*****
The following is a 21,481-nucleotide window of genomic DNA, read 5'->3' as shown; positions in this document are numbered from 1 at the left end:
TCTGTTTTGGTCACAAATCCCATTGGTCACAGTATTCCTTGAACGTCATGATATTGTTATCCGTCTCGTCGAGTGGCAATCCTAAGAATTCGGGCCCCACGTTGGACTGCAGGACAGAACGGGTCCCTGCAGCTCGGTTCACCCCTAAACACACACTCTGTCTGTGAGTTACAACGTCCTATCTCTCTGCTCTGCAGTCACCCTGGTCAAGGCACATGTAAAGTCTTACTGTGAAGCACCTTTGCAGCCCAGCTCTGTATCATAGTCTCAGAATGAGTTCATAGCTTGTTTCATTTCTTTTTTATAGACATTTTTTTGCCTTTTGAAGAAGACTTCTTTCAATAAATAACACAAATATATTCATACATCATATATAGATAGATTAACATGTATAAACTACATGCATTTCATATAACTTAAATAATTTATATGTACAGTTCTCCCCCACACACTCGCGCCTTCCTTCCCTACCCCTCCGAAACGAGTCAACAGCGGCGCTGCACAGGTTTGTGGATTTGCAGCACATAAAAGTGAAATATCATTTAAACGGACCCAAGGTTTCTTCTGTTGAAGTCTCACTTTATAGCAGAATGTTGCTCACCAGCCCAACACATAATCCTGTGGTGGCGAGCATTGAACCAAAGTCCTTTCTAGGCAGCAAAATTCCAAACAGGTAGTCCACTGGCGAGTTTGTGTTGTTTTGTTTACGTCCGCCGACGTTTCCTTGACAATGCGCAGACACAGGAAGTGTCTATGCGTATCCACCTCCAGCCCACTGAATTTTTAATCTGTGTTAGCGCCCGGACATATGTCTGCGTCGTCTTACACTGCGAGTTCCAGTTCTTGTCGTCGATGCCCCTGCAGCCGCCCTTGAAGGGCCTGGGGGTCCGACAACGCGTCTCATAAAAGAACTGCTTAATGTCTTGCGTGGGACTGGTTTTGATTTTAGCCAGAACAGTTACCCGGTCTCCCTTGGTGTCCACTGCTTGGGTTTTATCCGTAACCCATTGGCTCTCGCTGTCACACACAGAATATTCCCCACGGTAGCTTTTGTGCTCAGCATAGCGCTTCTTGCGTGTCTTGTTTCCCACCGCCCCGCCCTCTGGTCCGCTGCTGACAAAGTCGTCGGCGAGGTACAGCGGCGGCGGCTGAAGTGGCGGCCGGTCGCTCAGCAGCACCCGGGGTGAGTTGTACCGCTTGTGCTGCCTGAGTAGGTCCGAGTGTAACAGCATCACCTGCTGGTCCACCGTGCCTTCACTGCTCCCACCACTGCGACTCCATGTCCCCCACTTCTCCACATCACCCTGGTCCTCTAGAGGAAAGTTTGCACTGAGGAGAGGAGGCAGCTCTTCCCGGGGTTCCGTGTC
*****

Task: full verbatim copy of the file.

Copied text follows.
The following is a 21,481-nucleotide window of genomic DNA, read 5'->3' as shown; positions in this document are numbered from 1 at the left end:
TCTGTTTTGGTCACAAATCCCATTGGTCACAGTATTCCTTGAACGTCATGATATTGTTATCCGTCTCGTCGAGTGGCAATCCTAAGAATTCGGGCCCCACGTTGGACTGCAGGACAGAACGGGTCCCTGCAGCTCGGTTCACCCCTAAACACACACTCTGTCTGTGAGTTACAACGTCCTATCTCTCTGCTCTGCAGTCACCCTGGTCAAGGCACATGTAAAGTCTTACTGTGAAGCACCTTTGCAGCCCAGCTCTGTATCATAGTCTCAGAATGAGTTCATAGCTTGTTTCATTTCTTTTTTATAGACATTTTTTTGCCTTTTGAAGAAGACTTCTTTCAATAAATAACACAAATATATTCATACATCATATATAGATAGATTAACATGTATAAACTACATGCATTTCATATAACTTAAATAATTTATATGTACAGTTCTCCCCCACACACTCGCGCCTTCCTTCCCTACCCCTCCGAAACGAGTCAACAGCGGCGCTGCACAGGTTTGTGGATTTGCAGCACATAAAAGTGAAATATCATTTAAACGGACCCAAGGTTTCTTCTGTTGAAGTCTCACTTTATAGCAGAATGTTGCTCACCAGCCCAACACATAATCCTGTGGTGGCGAGCATTGAACCAAAGTCCTTTCTAGGCAGCAAAATTCCAAACAGGTAGTCCACTGGCGAGTTTGTGTTGTTTTGTTTACGTCCGCCGACGTTTCCTTGACAATGCGCAGACACAGGAAGTGTCTATGCGTATCCACCTCCAGCCCACTGAATTTTTAATCTGTGTTAGCGCCCGGACATATGTCTGCGTCGTCTTACACTGCGAGTTCCAGTTCTTGTCGTCGATGCCCCTGCAGCCGCCCTTGAAGGGCCTGGGGGTCCGACAACGCGTCTCATAAAAGAACTGCTTAATGTCTTGCGTGGGACTGGTTTTGATTTTAGCCAGAACAGTTACCCGGTCTCCCTTGGTGTCCACTGCTTGGGTTTTATCCGTAACCCATTGGCTCTCGCTGTCACACACAGAATATTCCCCACGGTAGCTTTTGTGCTCAGCATAGCGCTTCTTGCGTGTCTTGTTTCCCACCGCCCCGCCCTCTGGTCCGCTGCTGACAAAGTCGTCGGCGAGGTACAGCGGCGGCGGCTGAAGTGGCGGCCGGTCGCTCAGCAGCACCCGGGGTGAGTTGTACCGCTTGTGCTGCCTGAGTAGGTCCGAGTGTAACAGCATCACCTGCTGGTCCACCGTGCCTTCACTGCTCCCACCACTGCGACTCCATGTCCCCCACTTCTCCACATCACCCTGGTCCTCTAGAGGAAAGTTTGCACTGAGGAGAGGAGGCAGCTCTTCCCGGGGTTCCGTGTC